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LISTEN: Local anglers yield successful pro careers

by Krishnan Collins | March 24, 2022 at 4:00 a.m.
Anglers Stephen Browning, left, of Hot Springs, and Mark Davis, of Mount Ida, are competing this week in the REDCREST 2022 at Grand Lake O' The Cherkokees in Tulsa, Okla. - Submitted photo courtesy of Major League Fishing

Hot Springs natives Stephen Browning and Mark Davis are competing in Major League Fishing's REDCREST 2022 with a prize of $300,000 on the line in Tulsa, Oklahoma, this week.

Both professional anglers, Browning and Davis started fishing from a young age and were influenced by their surroundings on their way to becoming professionals in the sport.

Originally from Pine Bluff before moving to Hot Springs in 1995, Browning grew up in a competitive family and eventually put his natural competitiveness toward fishing. Now, Browning has been fishing professionally for 27 years and competitively for 42.

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"We played basketball, football and baseball and did all the growing-up sports," Browning said. "Fishing became a passion of mine when I was probably 10 or 11 years old. Instead of doing the traditional summers of playing baseball, I just chose to fish. That's kind of what led me to where I am now."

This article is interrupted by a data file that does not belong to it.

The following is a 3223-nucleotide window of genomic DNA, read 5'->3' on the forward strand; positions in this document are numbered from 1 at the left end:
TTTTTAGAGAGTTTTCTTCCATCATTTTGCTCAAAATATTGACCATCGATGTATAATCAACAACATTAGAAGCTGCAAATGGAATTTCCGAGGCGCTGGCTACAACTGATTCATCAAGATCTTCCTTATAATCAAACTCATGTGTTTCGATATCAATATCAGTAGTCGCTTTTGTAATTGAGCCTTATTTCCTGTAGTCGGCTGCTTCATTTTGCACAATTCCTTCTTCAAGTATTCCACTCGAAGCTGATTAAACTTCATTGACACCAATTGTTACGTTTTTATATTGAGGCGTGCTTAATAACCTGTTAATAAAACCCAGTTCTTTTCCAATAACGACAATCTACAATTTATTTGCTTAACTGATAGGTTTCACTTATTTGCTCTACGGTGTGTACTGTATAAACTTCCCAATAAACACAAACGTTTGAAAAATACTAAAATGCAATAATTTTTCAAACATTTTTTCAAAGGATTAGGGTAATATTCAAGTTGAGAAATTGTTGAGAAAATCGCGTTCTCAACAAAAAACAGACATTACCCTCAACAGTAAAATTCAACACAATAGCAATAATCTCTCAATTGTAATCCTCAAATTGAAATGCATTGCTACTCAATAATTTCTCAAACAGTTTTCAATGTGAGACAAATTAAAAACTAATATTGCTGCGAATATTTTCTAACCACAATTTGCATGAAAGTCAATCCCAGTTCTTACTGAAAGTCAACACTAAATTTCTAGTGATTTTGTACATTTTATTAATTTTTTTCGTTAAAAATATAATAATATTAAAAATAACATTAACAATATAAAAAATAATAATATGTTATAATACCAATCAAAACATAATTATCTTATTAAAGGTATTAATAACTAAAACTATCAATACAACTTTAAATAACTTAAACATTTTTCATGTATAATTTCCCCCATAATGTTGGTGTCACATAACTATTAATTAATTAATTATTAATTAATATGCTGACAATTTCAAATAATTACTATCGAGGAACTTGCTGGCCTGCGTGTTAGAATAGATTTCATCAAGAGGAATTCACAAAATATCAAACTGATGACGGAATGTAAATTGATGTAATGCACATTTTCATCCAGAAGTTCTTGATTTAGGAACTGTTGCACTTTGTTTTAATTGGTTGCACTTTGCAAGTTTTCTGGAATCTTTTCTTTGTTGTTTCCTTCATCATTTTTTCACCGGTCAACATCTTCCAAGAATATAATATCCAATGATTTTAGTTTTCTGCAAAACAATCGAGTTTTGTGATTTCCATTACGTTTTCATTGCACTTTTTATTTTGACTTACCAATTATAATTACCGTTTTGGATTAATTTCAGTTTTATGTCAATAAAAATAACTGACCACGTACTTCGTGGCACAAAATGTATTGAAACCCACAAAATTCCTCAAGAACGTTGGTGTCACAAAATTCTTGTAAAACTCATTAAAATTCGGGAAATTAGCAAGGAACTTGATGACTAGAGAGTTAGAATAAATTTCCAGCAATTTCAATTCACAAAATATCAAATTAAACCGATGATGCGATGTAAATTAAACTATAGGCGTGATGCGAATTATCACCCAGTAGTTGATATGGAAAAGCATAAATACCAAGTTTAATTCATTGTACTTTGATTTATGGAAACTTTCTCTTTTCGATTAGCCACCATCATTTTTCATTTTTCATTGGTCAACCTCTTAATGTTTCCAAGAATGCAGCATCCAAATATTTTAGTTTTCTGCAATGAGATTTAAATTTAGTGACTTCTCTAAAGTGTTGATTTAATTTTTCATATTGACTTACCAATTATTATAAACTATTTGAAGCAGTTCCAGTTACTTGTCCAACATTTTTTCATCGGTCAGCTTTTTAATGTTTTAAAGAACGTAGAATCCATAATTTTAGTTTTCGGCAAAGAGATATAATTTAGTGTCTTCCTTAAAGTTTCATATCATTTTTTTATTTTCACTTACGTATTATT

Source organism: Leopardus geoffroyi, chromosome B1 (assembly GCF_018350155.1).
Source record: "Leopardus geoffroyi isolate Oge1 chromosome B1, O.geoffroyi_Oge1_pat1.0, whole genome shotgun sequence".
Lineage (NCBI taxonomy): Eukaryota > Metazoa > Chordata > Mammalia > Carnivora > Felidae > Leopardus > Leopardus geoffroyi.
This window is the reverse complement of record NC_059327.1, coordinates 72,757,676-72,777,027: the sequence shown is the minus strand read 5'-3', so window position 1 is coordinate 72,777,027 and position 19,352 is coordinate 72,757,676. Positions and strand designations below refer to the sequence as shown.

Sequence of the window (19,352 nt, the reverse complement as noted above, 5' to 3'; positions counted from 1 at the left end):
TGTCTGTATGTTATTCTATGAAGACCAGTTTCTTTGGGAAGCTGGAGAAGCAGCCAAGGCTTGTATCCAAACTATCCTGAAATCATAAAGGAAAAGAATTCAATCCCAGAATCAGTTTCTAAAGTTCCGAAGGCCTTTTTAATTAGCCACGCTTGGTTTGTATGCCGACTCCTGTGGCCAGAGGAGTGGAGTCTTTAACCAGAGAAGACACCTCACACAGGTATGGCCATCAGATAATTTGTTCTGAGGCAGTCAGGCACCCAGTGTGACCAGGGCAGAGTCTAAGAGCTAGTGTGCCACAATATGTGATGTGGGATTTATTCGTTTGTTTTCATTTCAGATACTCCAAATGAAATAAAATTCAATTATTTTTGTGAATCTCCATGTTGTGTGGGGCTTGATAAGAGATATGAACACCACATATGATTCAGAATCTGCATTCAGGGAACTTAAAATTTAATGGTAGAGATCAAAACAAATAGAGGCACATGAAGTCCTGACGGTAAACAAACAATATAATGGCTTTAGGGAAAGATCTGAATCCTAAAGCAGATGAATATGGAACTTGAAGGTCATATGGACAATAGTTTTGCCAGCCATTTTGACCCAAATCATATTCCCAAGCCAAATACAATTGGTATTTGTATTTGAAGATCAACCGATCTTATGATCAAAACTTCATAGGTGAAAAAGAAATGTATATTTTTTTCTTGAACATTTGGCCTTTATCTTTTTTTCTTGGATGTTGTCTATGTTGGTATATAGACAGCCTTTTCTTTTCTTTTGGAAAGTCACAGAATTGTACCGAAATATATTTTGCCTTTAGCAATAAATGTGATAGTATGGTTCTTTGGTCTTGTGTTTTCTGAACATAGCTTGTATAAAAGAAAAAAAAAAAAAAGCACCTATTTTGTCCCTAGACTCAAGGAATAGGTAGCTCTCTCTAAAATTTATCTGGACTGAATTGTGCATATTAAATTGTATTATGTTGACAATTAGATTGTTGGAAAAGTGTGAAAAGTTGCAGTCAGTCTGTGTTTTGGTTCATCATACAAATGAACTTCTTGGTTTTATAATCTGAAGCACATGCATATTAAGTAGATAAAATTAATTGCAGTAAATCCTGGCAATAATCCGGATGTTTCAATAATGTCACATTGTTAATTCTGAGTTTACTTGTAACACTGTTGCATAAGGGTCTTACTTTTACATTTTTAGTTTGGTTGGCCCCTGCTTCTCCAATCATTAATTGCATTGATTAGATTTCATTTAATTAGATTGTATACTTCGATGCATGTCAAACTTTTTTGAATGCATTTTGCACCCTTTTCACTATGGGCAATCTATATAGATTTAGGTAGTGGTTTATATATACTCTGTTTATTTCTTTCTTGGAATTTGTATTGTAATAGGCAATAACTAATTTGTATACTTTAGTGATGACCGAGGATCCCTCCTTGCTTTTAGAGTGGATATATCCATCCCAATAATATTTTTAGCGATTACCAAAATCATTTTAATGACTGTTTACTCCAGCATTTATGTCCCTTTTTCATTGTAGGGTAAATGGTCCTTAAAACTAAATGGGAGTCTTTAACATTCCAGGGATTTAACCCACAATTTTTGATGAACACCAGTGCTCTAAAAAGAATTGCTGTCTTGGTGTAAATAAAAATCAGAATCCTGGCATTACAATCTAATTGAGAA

Davis is in his 37th year fishing as a professional, and his upbringing in Hot Springs started his passion for fishing.

"I got into fishing largely because I grew up in Hot Springs," Davis said. "With all the water we had around there, it was just something I fell in love with as a kid."

Hot Springs native Bobby Murray won the first Bassmaster Classic in 1971, and Murray's win influenced Davis' passion for the sport even more. Davis remembers his earliest memories fishing on Lake Hamilton.

"My fondest childhood memories were dad picking me up from the school yard," he said. "We'd go straight to the lake. He's the one that got me into it at a very young age. ... I had an early realization, you know, that you can make a living catching fish."

There were plenty of tournaments around the area and after graduating high school, Davis moved to Lake Ouachita before turning pro at 21 years old.

"I had a lot of encouragement," he said. "The encouragement early on was not to be a professional angler. It was just to be an angler, a good angler. As I got older, probably in my late teens, I won some tournaments there around home. That's probably when I was 18, 19 and starting thinking about doing it for a living."

Davis traveled to New York for his first big event as a 21-year-old pro. In today's competitions, anglers can research the bodies of water they are going to fish on to a much greater extent than they could when Davis first started.

Today he has many applications on his phone that help him study before a competition, but when he first started he had to try to find all that information when he got to New York.